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Anecdotally, I didn't find the situation internally to be much better. Many bugs internally go unanswered because there is not enough time allocated to fixing core systems and designing better replacements. The truth is, I know personally of several teams that aren't able to get through the queue of internally filed and scheduled bugs.

To me, it feels like Apple hasn't resourced core pieces of infrastructure and engineering teams in line with upper management's plans for growth. While many teams are relatively sequestered, once you start talking to folks elsewhere in the company it becomes clear that many teams are struggling to stay above water. More still, everyone shrugs about it because it's not clear exactly what is wrong. The best description I've heard is in many cases engineers are willing to offer hacks as a solution to meet management's demands, and management is either willing to accept those hacks or doesn't know better. That is far from a full picture, and its an example drawn from a small slice of an enormous company. But it seems telling to me. I find it completely reasonable to imagine that most teams in a place to deal with customer facing bugs don't have adequate time to do so. Not to their satisfaction, never mind customers.

At the same time, I think it can be hard to appreciate the ways in which Apple is ahead of the curve as far as the categories of software projects it tackles. So I don't mean to imply that anyone is really to blame per se. And it's also a shame because Radar was the greatest bug tracker I have ever used. It is unclear to me if Apple doesn't prioritize menial things like handling external bug reports, or if problems like that are not visible to / perceived by those in the company who could do something about it.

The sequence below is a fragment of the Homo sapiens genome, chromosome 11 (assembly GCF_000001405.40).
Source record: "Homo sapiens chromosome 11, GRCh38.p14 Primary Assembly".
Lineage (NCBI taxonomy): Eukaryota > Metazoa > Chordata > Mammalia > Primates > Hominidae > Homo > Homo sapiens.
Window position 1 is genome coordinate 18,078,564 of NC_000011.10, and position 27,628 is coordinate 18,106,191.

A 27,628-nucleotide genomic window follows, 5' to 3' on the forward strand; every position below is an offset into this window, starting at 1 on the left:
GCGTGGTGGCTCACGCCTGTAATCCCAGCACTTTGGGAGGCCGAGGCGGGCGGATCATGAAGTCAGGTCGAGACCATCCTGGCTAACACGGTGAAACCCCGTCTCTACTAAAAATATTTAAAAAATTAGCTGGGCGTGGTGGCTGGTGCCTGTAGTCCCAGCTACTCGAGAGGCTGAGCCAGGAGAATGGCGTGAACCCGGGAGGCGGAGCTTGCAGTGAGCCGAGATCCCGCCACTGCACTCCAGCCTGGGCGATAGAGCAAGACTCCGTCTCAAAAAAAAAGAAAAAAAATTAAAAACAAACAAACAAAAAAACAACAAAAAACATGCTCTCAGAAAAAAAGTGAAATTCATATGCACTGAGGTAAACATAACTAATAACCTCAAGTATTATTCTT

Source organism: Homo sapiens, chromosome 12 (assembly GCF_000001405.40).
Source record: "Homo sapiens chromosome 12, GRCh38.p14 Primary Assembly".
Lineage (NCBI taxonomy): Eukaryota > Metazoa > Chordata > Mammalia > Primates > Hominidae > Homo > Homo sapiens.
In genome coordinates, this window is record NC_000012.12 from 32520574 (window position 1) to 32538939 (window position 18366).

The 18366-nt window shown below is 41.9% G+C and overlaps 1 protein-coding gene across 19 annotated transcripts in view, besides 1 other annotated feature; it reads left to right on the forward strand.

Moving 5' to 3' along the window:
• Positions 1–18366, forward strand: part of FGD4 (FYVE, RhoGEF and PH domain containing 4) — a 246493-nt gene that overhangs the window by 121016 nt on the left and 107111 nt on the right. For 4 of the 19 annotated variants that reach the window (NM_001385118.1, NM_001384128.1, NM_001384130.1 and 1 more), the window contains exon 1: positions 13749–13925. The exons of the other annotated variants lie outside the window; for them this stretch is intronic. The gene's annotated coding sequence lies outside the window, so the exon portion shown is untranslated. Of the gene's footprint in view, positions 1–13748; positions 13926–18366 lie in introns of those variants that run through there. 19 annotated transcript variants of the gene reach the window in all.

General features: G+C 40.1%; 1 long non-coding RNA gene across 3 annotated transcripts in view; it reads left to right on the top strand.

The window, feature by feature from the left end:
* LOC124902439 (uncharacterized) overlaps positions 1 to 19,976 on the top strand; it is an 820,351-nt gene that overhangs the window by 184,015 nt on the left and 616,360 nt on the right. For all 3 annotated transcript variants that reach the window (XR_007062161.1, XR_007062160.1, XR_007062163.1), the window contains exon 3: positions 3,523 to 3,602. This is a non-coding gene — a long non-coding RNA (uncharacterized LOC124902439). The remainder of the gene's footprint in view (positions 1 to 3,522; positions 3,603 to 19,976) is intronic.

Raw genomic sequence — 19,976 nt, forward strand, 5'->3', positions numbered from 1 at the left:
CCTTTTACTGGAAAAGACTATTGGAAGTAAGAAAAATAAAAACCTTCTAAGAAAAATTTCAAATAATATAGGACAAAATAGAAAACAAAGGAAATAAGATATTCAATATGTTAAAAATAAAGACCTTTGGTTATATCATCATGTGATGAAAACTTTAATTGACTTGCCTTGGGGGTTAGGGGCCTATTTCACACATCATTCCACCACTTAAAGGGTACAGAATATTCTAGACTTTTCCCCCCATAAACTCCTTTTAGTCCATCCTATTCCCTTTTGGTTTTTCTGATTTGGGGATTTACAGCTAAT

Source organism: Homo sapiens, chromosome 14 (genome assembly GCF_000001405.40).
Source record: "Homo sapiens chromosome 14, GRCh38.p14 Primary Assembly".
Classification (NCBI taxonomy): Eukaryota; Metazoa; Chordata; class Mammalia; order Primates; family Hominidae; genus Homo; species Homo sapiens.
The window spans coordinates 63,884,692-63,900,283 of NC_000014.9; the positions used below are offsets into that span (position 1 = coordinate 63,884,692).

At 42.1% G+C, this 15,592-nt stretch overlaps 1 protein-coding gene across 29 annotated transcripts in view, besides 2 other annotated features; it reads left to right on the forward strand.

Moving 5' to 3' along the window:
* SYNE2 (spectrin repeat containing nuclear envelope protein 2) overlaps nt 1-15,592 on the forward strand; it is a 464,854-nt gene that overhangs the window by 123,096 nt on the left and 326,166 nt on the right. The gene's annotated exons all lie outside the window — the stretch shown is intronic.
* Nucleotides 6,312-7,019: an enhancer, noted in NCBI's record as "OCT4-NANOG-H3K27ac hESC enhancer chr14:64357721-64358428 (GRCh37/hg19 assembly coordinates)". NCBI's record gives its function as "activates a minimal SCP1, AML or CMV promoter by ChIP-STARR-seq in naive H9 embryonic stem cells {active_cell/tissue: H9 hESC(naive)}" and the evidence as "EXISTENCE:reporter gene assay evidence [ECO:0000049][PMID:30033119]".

I wonder if it's as simple as this: a company that's making so much money just has no incentive to improve. After all, if the end goal of a company like Apple is to make money, they're already doing it.


Improving processes and hiring new people shouldn't be a big dent to their massive revenues though.


probably not, but from my anecdotal experience with upper managers (i don’t work at apple), every little bit counts towards “hitting the targets”...it seems unfortunately almost nowhere is immune to this pathological way of thinking...


> I wonder if it's as simple as this

The answer to questions of this form is almost always “no”


What made radar stand out for you compared to other tools?


Apple's culture is such that everything is in Radar. EVERYTHING. It doesn't get done if it's not in Radar.

Positive: Everything is searchable. It is organizational history going back decades. The company is built around this tool. Negative: The importance of such a tool goes unrecognized compared to the criticality of the system to Apple as a whole. So when it's slow or breaks, everyone is having a bad day.


I agree with you - Radar was a great bug tracking system. The fault isn't with the program, but the process. -- corbin


> …it becomes clear that many teams are struggling to stay above water. More still, everyone shrugs about it because it's not clear exactly what is wrong…

Nail on the head.




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